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Novel RelationsVictorian Fiction and British Psychoanalysis$
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Alicia Mireles Christoff

Print publication date: 2019

Print ISBN-13: 9780691193106

Published to Princeton Scholarship Online: May 2020

DOI: 10.23943/princeton/9780691193106.001.0001

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Coda

Coda

Chapter:
(p.192) Coda
Source:
Novel Relations
Author(s):

Alicia Mireles Christoff

Publisher:
Princeton University Press
DOI:10.23943/princeton/9780691193106.003.0006

This chapter discusses how much Victorian fiction and British psychoanalysis together teaches about relationality. It explains loneliness, wishfulness, restlessness, and aliveness as profoundly solitary emotions. Relational readings reveal that people are never more intensely related to other than when these emotions are felt. Although novel reading is a solitary activity, the chapter shows how intensely, if paradoxically, people are related to others while they read: to narrators, authors, characters, and other readers, and also to themselves, in the new forms of self-relation evolved by Victorian novels and consolidated by British object relations psychoanalysis. The chapter also talks about the contemporary psychoanalyst Christopher Bollas who has invented a new term to designate the opposite of trauma: “genera.” The psychic genera, in Bollas's theory, sponsors a very different kind of unconscious work. Rather than an open wound, it is a site of psychic incubation, an inner place to gather resources so that one may turn outward, to “novel experiences” that bring the self into renewing contact with ideational and affective states, often within an enriching interpersonal environment.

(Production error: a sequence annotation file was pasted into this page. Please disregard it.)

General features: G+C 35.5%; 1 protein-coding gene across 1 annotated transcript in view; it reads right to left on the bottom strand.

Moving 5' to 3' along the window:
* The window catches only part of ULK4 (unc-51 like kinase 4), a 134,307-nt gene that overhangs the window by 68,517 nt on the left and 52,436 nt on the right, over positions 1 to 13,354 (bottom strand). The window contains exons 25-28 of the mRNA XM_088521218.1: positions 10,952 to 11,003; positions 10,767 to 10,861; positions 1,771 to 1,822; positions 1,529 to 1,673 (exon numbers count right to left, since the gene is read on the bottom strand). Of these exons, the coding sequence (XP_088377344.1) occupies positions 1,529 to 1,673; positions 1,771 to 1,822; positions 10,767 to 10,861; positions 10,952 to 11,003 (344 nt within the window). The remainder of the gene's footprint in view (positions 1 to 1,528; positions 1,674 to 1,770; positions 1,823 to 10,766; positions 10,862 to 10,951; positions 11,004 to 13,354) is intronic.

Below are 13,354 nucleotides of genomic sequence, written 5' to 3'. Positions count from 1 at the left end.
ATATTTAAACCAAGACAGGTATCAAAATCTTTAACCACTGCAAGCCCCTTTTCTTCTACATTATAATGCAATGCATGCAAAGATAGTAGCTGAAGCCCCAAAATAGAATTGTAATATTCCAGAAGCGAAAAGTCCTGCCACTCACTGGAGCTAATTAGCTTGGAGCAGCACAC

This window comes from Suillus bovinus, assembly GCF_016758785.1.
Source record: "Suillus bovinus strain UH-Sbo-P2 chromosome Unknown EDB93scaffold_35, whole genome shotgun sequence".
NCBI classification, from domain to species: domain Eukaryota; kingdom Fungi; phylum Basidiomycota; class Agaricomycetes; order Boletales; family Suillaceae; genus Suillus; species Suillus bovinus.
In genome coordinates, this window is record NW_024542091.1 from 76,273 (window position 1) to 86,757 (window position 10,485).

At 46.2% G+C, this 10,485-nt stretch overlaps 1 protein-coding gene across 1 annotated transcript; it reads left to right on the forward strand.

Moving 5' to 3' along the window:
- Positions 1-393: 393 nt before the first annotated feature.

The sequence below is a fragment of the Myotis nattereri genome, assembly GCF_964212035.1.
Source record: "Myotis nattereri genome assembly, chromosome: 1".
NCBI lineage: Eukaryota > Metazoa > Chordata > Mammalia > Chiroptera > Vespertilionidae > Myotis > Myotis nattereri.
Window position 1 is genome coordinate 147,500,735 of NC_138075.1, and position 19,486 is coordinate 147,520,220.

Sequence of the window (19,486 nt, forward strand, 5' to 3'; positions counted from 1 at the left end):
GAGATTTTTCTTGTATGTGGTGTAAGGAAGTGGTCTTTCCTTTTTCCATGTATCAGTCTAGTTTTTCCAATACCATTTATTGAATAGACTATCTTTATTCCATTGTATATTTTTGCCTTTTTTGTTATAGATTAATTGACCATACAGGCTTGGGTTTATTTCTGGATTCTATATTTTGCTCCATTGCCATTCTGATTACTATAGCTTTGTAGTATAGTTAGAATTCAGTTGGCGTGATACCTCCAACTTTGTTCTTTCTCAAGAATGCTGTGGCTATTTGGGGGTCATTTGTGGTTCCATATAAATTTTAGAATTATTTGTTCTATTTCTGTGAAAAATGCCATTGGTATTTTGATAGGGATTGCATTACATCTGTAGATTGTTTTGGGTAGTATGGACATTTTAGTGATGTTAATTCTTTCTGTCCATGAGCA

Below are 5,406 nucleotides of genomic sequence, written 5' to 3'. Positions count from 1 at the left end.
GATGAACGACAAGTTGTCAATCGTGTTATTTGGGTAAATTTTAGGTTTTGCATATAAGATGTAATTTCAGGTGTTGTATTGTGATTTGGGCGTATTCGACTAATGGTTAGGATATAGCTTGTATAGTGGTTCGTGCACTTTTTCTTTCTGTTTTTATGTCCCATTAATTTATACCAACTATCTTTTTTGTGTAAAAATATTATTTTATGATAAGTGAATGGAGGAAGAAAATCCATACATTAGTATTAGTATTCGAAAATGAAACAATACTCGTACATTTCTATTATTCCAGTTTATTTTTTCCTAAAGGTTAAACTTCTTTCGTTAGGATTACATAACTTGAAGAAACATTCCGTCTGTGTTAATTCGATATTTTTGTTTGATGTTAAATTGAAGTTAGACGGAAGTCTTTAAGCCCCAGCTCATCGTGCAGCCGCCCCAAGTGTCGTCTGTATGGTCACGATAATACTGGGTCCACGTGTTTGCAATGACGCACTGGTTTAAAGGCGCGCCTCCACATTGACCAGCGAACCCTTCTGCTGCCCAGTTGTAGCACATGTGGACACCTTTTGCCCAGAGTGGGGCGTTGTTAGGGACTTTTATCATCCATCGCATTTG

Keywords:   Victorian fiction, British psychoanalysis, self-relation, Christopher Bollas, genera, psychic incubation, relationality

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